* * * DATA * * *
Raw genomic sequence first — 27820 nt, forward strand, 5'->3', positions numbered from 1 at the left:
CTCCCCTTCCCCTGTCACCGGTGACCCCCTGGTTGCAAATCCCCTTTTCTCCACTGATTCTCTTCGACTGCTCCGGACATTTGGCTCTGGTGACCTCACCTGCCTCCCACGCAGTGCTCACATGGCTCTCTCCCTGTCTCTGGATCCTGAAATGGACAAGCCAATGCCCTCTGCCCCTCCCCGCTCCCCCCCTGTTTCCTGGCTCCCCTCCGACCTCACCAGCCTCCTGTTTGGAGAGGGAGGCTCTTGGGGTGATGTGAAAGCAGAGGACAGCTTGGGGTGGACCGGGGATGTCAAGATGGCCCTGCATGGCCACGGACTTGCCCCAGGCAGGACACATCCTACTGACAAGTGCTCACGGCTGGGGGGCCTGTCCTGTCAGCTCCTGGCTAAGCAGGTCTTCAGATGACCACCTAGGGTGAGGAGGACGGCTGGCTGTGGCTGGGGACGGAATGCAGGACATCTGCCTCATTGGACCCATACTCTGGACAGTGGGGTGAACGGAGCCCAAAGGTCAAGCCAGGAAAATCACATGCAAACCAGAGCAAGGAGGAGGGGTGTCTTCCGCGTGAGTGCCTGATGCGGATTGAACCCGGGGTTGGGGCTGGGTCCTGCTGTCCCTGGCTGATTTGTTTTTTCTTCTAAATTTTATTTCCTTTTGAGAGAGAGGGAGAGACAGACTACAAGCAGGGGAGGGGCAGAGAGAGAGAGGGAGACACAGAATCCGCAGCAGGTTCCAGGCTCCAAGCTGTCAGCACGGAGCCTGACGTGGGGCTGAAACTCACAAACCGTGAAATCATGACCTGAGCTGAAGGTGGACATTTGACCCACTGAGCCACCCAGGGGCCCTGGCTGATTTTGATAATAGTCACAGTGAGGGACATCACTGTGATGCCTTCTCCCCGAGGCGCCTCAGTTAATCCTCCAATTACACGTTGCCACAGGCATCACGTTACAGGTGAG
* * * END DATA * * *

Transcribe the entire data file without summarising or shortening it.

Raw genomic sequence first — 27820 nt, forward strand, 5'->3', positions numbered from 1 at the left:
CTCCCCTTCCCCTGTCACCGGTGACCCCCTGGTTGCAAATCCCCTTTTCTCCACTGATTCTCTTCGACTGCTCCGGACATTTGGCTCTGGTGACCTCACCTGCCTCCCACGCAGTGCTCACATGGCTCTCTCCCTGTCTCTGGATCCTGAAATGGACAAGCCAATGCCCTCTGCCCCTCCCCGCTCCCCCCCTGTTTCCTGGCTCCCCTCCGACCTCACCAGCCTCCTGTTTGGAGAGGGAGGCTCTTGGGGTGATGTGAAAGCAGAGGACAGCTTGGGGTGGACCGGGGATGTCAAGATGGCCCTGCATGGCCACGGACTTGCCCCAGGCAGGACACATCCTACTGACAAGTGCTCACGGCTGGGGGGCCTGTCCTGTCAGCTCCTGGCTAAGCAGGTCTTCAGATGACCACCTAGGGTGAGGAGGACGGCTGGCTGTGGCTGGGGACGGAATGCAGGACATCTGCCTCATTGGACCCATACTCTGGACAGTGGGGTGAACGGAGCCCAAAGGTCAAGCCAGGAAAATCACATGCAAACCAGAGCAAGGAGGAGGGGTGTCTTCCGCGTGAGTGCCTGATGCGGATTGAACCCGGGGTTGGGGCTGGGTCCTGCTGTCCCTGGCTGATTTGTTTTTTCTTCTAAATTTTATTTCCTTTTGAGAGAGAGGGAGAGACAGACTACAAGCAGGGGAGGGGCAGAGAGAGAGAGGGAGACACAGAATCCGCAGCAGGTTCCAGGCTCCAAGCTGTCAGCACGGAGCCTGACGTGGGGCTGAAACTCACAAACCGTGAAATCATGACCTGAGCTGAAGGTGGACATTTGACCCACTGAGCCACCCAGGGGCCCTGGCTGATTTTGATAATAGTCACAGTGAGGGACATCACTGTGATGCCTTCTCCCCGAGGCGCCTCAGTTAATCCTCCAATTACACGTTGCCACAGGCATCACGTTACAGGTGAG